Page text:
J.B. Roy vs. DCIT (Allahabad High Court)

DATE: (Date of pronouncement)
DATE: October 10, 2012 (Date of publication)

Click here to download the judgement (JB_Roy_retrospective_amendment_effect.pdf)

A Retrospective Amendment does not affect completed matters

The assessee filed a belated appeal to the High Court u/s 260A. The High Court dismissed the appeal following CIT vs. Farooqui 317 ITR 305 (All) (FB) where it was held that the High Court had no power to condone delay in filing a s. 260A appeal. S. 260-A (2A) was inserted by the Finance Act, 2010 w.r.e.f. 01.10.1998 to give the High Court the power to condone delay. Pursuant to the said retrospective amendment, the assessee filed a review petition and requested that its appeal mat be restored. HELD dismissing the review petition:

Though s. 260A (2A) has been inserted retrospectively w.e.f. 01.10.1998 by the Finance Act, 2010, the fact remains that cases already settled before the said amendment cannot be re-opened as per the ratio laid down in Babu Ram v. C. C. Jacob AIR (1999) SC 1845, where it was observed that the prospective declaration of law is a devise innovated by the apex court to avoid reopening of settled issues and to prevent multiplicity of proceedings. It is also a devise adopted to avoid uncertainty and avoidable litigation. By the very object of prospective declaration of law, it is deemed that all actions taken contrary to the declaration of law prior to its date of declaration are validated. This is done in the larger public interest. In matters, where decisions opposed to the said principle have been taken prior to such declaration of law cannot be interfered with on the basis of such declaration of law. The amendment is applicable to future cases to avoid uncertainty as per the ratio laid down in M. A. Murthy v. State of Karnatka 264 ITR 1 SC, where it was observed that prospective over-ruling is a part of the principles of constitutional canon of interpretation and can be resorted to by the Court while superseding the law declared by it earlier. It is not possible to anticipate the decision of the highest court or an amendment and pass a correct order in anticipation as per the ratio laid down in CIT v. Schlumberger Sea Company 264 ITR 331 (Cal). Therefore, the amendment introduced in s. 260-A(2A) has the effect only on pending and future cases. On the date when the appeal was dismissed on the ground of limitation, there was no discretion with the court to condone the delay. A discretion has come to the court by virtue of the amendment by inserting s. 260-A (2A). The appeal was (rightly) dismissed as per the then law and the subsequent amendment is not applicable as the matter has already attained finality.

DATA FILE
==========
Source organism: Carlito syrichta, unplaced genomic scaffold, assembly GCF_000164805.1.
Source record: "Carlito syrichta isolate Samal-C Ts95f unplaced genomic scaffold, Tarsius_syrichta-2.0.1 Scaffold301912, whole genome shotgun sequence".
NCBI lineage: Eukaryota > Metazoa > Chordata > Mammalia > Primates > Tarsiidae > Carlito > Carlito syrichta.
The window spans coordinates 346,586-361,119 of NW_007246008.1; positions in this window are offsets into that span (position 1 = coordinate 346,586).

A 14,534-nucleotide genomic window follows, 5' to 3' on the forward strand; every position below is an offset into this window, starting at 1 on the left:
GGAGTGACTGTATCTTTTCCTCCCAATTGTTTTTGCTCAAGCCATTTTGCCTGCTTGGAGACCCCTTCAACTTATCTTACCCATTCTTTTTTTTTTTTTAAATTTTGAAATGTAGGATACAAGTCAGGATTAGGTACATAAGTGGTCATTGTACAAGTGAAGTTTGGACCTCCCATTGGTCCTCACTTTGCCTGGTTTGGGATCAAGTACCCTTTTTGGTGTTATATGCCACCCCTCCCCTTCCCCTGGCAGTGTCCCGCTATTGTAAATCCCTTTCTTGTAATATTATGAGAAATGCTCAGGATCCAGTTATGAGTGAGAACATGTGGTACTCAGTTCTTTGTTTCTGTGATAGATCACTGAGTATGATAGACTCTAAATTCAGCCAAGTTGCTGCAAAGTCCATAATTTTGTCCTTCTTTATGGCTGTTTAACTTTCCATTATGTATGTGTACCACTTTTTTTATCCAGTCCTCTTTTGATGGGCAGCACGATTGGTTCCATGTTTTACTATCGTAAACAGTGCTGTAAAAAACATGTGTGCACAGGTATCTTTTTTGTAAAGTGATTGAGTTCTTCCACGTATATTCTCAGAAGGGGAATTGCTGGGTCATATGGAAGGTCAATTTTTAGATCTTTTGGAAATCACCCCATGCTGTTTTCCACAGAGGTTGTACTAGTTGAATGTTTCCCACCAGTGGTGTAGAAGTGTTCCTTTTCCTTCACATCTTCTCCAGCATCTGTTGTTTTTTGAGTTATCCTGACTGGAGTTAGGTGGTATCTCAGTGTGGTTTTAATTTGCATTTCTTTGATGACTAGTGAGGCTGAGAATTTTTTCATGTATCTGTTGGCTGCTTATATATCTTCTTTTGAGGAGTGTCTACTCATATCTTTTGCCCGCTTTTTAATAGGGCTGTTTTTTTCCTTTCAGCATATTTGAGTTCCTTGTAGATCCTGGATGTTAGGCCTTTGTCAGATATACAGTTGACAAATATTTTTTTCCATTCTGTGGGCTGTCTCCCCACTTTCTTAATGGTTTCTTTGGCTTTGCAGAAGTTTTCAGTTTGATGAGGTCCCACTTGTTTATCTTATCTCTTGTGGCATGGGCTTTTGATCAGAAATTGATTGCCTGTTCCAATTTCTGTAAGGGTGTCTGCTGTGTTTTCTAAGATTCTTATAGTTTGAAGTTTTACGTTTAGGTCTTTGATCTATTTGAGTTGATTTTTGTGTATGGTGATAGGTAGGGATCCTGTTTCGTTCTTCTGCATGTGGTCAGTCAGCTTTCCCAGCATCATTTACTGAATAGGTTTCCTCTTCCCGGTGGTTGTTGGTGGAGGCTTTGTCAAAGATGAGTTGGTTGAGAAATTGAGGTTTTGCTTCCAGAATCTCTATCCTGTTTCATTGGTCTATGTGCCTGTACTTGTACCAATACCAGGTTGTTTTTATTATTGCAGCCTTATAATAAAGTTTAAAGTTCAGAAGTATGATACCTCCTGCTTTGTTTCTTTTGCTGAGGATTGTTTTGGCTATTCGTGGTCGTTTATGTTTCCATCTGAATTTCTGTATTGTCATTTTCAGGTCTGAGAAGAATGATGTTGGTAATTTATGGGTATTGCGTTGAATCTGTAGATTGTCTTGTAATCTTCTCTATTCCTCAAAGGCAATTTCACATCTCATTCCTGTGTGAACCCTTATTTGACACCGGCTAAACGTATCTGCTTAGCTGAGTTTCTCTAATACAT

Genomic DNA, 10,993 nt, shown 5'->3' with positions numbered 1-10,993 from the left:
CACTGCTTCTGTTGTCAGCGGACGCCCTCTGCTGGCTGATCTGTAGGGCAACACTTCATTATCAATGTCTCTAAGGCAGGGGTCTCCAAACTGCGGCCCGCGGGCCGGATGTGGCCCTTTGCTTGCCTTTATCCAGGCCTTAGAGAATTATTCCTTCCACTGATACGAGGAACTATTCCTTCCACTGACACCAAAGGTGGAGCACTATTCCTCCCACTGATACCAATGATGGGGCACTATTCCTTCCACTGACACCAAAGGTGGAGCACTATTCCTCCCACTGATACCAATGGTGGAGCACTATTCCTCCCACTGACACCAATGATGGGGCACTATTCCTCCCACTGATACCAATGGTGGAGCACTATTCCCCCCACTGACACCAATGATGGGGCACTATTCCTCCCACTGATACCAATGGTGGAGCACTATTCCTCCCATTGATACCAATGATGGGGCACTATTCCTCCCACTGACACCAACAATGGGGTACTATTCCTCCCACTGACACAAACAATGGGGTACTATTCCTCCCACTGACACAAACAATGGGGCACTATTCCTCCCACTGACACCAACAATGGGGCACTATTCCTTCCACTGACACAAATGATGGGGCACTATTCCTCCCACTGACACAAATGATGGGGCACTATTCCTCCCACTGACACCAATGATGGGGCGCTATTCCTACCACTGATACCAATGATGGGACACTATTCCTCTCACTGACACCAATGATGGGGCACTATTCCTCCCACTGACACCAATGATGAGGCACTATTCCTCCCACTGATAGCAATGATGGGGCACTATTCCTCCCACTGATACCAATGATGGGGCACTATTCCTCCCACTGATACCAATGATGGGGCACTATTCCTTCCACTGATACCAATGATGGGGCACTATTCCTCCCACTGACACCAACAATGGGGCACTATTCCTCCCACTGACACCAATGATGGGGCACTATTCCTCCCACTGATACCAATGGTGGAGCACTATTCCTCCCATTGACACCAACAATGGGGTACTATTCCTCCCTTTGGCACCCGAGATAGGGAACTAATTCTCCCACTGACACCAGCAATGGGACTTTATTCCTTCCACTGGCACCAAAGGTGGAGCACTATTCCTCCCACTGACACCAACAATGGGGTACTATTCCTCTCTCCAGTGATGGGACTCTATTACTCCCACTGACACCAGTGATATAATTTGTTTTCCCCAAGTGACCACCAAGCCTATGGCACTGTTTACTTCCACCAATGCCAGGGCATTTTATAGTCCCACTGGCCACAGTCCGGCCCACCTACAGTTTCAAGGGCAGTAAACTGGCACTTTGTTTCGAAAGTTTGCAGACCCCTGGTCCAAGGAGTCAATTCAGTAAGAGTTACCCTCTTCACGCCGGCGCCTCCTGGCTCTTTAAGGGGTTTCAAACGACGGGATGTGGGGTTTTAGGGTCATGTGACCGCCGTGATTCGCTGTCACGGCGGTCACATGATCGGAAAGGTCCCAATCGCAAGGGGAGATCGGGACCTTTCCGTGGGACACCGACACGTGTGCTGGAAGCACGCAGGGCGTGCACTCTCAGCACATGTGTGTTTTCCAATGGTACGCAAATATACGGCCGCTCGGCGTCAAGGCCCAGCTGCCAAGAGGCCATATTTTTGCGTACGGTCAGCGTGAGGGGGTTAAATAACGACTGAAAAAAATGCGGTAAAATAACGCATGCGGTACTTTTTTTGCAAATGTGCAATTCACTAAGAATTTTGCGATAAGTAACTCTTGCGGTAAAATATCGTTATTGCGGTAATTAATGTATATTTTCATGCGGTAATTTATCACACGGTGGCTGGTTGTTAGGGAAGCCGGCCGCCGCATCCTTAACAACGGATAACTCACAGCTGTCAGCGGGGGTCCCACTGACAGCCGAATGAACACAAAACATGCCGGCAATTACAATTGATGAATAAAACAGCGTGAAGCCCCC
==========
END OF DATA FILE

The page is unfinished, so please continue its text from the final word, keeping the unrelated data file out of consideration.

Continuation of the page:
One comment on “J.B. Roy vs. DCIT (Allahabad High Court)
  1. vswami says:

    The view the Kar. Hc has taken seems to be worth an independent study and review in the light of the comprehensive article in >http://www.taxmann.com/BudgetFiles/2010/expertopinon/filingofappeal-powerofhighcourttocondonedelay26-02-2010.htm

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